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Famed author Lindbergh, in a much lighter poetic vein than On Morning Wings (2002), limns a bouncy and exuberant rhyme wherein a girl extols her hippie grandma: “She hasn’t cut her hair at all / Since nineteen sixty-nine.” Not only that, but she drives a purple bus, has a mustachioed, guitar-playing boyfriend named Jim, and a cat named Woodstock. The girl helps her grandmother in the garden, and helps her sell goods at the Farmers Market as well as to picket City Hall when necessary. “My mother is a lawyer. / My dad works on TV,” says the girl, and grandma tells her she will find her own perfect job, perhaps “find the cure for cancer / And save the human race.” But she knows that she wants to be a Hippie Grandmother herself, some day, “JUST LIKE YOU!” The pictures are a wonder, in electric kool-aid acid colors, full of sunshine and love beads and tie-dye. Carter (The Invisible Enemy, not reviewed, etc.) has an energetic line; her watercolor and gouache figures fairly dance off the page. Grandma’s home, with its colorful pottery, array of plants, and occasional ’60s artifact (don’t miss the lava lamp), is utterly engaging. For children who may have such a grandma, or know such a grandma, and for more than a few adults who may recognize themselves in the words and pictures: a sheer delight. (Picture book. 4-8)

Pub Date: Feb. 1, 2003

ISBN: 0-7636-0671-5

Page Count: 24

Publisher: Candlewick

Review Posted Online: May 19, 2010

Kirkus Reviews Issue: Jan. 1, 2003

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Give this child’s-eye view of a day at the beach with an attentive father high marks for coziness: “When your ball blows across the sand and into the ocean and starts to drift away, your daddy could say, Didn’t I tell you not to play too close to the waves? But he doesn’t. He wades out into the cold water. And he brings your ball back to the beach and plays roll and catch with you.” Alley depicts a moppet and her relaxed-looking dad (to all appearances a single parent) in informally drawn beach and domestic settings: playing together, snuggling up on the sofa and finally hugging each other goodnight. The third-person voice is a bit distancing, but it makes the togetherness less treacly, and Dad’s mix of love and competence is less insulting, to parents and children both, than Douglas Wood’s What Dads Can’t Do (2000), illus by Doug Cushman. (Picture book. 5-7)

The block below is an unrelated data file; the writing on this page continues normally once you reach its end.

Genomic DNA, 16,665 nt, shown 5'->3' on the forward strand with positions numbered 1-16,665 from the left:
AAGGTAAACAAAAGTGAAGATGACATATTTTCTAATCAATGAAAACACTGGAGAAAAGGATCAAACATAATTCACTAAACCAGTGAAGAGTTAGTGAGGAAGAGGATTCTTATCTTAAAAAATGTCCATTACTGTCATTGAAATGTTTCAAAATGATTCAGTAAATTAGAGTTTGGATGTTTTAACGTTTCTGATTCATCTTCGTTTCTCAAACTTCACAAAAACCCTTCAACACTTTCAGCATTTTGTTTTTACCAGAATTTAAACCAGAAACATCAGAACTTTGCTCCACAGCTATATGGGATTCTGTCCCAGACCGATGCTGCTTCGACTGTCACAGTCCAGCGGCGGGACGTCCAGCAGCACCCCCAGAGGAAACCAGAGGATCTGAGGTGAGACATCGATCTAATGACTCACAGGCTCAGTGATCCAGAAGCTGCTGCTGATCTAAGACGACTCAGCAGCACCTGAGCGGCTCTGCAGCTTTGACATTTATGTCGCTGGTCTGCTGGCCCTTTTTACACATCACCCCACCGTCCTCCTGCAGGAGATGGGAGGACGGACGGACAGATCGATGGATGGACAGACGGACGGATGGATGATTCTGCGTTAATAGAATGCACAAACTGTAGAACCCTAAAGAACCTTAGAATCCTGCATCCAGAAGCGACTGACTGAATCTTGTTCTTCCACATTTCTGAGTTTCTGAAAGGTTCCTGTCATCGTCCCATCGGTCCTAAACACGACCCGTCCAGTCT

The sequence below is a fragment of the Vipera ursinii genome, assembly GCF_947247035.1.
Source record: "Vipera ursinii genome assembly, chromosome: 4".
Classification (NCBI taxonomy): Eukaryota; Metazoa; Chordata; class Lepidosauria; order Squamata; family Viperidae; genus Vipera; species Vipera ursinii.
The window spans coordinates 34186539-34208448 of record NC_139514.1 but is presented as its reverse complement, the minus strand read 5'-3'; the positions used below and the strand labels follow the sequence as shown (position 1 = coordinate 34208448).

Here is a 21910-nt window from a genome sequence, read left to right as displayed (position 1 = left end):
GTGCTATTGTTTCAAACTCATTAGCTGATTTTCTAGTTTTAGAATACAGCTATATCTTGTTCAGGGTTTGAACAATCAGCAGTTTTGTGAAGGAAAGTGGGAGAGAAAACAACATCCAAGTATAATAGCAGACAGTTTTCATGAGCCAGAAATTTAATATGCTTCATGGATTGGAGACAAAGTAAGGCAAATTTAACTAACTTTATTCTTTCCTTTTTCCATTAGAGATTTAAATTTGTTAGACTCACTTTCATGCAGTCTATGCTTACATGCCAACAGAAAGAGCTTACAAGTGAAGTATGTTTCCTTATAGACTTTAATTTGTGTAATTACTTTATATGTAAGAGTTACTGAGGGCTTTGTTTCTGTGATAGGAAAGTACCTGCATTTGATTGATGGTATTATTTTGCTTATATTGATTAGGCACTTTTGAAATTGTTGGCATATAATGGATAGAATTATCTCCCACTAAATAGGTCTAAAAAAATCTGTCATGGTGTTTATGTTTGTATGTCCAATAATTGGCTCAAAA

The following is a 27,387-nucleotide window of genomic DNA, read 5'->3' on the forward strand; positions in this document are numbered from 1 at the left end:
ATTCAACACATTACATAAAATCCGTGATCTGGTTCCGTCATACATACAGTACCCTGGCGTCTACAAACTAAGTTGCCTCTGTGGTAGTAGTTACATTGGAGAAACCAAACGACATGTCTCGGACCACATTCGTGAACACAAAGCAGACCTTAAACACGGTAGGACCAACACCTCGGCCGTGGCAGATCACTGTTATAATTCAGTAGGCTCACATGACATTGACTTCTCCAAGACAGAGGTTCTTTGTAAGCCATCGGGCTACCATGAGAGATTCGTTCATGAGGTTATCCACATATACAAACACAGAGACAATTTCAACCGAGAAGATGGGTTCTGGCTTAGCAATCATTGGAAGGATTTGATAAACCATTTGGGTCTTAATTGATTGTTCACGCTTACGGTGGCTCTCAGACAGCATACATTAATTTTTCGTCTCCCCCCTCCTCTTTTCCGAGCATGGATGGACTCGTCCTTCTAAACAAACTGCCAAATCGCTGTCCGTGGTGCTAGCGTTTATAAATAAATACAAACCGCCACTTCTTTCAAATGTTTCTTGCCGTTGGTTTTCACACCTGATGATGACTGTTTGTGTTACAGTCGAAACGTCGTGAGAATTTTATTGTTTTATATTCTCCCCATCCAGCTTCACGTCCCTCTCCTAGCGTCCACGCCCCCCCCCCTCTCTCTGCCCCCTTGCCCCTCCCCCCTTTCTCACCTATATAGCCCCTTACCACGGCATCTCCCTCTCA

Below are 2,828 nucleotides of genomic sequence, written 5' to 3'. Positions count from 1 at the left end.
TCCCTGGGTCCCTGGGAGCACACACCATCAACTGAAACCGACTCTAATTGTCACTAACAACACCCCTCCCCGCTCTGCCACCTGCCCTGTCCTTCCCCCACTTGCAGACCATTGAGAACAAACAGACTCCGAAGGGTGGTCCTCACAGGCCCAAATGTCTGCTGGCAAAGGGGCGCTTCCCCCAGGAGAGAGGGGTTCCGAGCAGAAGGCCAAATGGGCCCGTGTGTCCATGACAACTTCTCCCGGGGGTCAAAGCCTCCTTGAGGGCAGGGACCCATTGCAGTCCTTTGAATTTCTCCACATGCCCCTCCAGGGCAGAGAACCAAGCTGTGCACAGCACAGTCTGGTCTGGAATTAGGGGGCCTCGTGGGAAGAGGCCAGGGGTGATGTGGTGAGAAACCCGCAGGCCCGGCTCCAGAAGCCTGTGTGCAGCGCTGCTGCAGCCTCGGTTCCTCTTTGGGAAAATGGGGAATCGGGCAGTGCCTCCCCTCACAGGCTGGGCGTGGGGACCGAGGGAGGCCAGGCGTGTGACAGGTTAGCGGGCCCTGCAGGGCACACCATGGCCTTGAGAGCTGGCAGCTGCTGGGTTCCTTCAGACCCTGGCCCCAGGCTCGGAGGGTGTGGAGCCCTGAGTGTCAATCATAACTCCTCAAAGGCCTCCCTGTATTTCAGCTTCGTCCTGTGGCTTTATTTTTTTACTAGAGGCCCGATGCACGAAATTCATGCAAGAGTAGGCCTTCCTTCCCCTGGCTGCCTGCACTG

Pub Date: May 23, 2005

ISBN: 0-618-00361-4

Page Count: 32

Publisher: Clarion Books

Review Posted Online: May 19, 2010

Kirkus Reviews Issue: May 1, 2005

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Nice enough but not worth repeat reads.

Emma deals with jitters before playing the guitar in the school talent show.

Pop musician Kevin Jonas and his wife, Danielle, put performance at the center of their picture-book debut. When Emma is intimidated by her very talented friends, the encouragement of her younger sister, Bella, and the support of her family help her to shine her own light. The story is straightforward and the moral familiar: Draw strength from your family and within to overcome your fears. Employing the performance-anxiety trope that’s been written many times over, the book plods along predictably—there’s nothing really new or surprising here. Dawson’s full-color digital illustrations center a White-presenting family along with Emma’s three friends of color: Jamila has tanned skin and wears a hijab; Wendy has dark brown skin and Afro puffs; and Luis has medium brown skin. Emma’s expressive eyes and face are the real draw of the artwork—from worry to embarrassment to joy, it’s clear what she’s feeling. A standout double-page spread depicts Emma’s talent show performance, with a rainbow swirl of music erupting from an amp and Emma rocking a glam outfit and electric guitar. Overall, the book reads pretty plainly, buoyed largely by the artwork. (This book was reviewed digitally.)

Nice enough but not worth repeat reads. (Picture book. 4-6)

Pub Date: March 29, 2022

ISBN: 978-0-593-35207-6

Page Count: 40

Publisher: Razorbill/Penguin

Review Posted Online: Feb. 8, 2022

Kirkus Reviews Issue: March 1, 2022

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